residence permits in germany

Her face is so familiar... because it's on the posters at the visa office
Her face is so familiar… because it’s on the posters at the visa office

Most of the non-Germans I know in Hamburg are now graduated/ing and looking to stay and work in Germany. A few of them have been asking me about work/residence permits because somehow I am one step ahead of most of them. Here’s what I found out:

If you are a non-EU national and you graduated from a German university:

  • You are allowed to stay in Germany for 18 months after graduation. Note that you have to apply for a permit to do so. Since residence permits and work permits are now one and the same in Germany, you are allowed to pick up any kind of employment with this permit.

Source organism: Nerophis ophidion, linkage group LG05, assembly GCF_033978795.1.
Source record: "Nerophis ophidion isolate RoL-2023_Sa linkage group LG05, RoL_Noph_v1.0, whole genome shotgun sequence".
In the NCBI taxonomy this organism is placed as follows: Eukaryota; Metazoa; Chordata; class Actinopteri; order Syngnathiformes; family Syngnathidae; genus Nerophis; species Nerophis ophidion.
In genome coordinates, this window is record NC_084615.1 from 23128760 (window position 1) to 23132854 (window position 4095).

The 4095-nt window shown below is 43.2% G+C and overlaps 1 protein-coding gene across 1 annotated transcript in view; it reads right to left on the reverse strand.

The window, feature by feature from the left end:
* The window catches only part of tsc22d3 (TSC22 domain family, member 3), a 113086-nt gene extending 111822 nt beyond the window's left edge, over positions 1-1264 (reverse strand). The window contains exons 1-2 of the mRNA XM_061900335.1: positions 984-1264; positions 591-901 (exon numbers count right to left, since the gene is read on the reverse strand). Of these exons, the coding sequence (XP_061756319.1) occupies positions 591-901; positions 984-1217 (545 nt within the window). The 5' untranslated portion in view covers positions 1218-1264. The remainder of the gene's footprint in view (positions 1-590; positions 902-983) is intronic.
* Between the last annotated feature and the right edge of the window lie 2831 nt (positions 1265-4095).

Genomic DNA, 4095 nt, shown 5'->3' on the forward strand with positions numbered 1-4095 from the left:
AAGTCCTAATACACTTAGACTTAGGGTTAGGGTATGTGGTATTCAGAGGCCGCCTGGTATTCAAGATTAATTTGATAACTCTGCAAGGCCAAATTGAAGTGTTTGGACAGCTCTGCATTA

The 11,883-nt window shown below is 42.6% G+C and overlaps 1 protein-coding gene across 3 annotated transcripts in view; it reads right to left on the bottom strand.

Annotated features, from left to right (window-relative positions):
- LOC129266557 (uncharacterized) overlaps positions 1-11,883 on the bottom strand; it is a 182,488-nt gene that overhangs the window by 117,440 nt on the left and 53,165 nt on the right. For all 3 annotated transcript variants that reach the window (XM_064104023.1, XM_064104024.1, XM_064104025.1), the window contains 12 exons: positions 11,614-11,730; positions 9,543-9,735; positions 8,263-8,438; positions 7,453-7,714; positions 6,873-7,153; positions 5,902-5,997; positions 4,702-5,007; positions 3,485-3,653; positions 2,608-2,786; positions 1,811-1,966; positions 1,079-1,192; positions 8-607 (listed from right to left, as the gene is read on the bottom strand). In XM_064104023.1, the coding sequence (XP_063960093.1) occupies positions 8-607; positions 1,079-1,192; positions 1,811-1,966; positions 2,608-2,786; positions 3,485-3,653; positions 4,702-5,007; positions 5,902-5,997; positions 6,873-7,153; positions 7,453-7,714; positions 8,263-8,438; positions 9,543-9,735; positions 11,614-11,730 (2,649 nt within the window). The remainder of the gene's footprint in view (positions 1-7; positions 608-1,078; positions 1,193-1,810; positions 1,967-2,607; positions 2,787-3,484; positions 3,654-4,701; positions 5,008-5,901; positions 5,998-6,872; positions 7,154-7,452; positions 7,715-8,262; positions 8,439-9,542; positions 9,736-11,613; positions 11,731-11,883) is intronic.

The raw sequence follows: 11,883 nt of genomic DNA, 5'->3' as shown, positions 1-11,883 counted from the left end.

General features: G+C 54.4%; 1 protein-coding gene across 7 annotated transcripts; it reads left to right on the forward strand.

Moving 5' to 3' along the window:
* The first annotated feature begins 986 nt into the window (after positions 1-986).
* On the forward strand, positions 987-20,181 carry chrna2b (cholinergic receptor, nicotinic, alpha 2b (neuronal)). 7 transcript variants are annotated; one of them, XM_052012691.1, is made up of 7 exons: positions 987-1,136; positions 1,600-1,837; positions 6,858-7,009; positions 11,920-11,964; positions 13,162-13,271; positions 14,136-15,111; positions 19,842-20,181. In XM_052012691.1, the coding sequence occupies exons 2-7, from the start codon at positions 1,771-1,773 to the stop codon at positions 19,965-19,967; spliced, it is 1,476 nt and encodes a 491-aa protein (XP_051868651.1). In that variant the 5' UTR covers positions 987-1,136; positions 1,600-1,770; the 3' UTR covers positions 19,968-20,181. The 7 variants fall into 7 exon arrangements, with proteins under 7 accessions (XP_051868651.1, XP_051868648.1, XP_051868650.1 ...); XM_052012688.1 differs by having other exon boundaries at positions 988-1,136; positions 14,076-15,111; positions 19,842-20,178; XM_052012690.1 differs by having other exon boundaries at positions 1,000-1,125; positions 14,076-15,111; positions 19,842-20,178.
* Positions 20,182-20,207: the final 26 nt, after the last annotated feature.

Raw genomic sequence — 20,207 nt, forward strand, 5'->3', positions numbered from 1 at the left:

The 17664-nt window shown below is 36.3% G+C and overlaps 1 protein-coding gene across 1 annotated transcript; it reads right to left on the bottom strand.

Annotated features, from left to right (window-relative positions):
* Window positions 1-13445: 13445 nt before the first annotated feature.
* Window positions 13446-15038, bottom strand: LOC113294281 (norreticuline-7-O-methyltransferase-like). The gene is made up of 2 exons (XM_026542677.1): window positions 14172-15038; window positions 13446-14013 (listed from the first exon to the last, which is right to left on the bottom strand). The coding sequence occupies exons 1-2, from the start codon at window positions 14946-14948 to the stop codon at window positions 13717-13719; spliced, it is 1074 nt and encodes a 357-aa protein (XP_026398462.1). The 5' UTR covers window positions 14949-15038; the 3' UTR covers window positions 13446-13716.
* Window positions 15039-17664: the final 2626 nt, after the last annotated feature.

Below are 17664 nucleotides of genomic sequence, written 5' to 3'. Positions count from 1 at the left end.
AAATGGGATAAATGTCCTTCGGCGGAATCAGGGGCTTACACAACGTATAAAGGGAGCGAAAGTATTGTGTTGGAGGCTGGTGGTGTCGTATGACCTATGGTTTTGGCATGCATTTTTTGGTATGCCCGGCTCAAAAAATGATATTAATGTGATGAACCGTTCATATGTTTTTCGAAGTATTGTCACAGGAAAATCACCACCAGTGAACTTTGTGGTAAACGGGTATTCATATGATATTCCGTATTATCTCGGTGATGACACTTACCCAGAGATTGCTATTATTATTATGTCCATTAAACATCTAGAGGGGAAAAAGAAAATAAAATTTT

• If you find a job that matches your qualifications, you can get a residence/work permit (Aufenthaltserlaubnis) that’s tied to this job. Once the job contract ends, your permit ends.
  • You can apply for a permanent residence permit (Niederlassungserlaubnis) after 2 years’ of paid employment and contributions to the German state pension plan (Rentenversicherung) on the conditions that you have employment, accommodation, basic German language skills, basic knowledge of German political and social systems.
  • You can also apply for a permanent residence permit after 33 months of holding a EU Blue Card, which you obtain by having a job contract with annual gross salary of minimum €47.600 – or €37.128 in the fields of natural sciences, math, engineering, medicine or IT. The incubation period shortens to 21 months if your German is B1 level or higher. The card allows you to live (I think work as well) in other EU countries.
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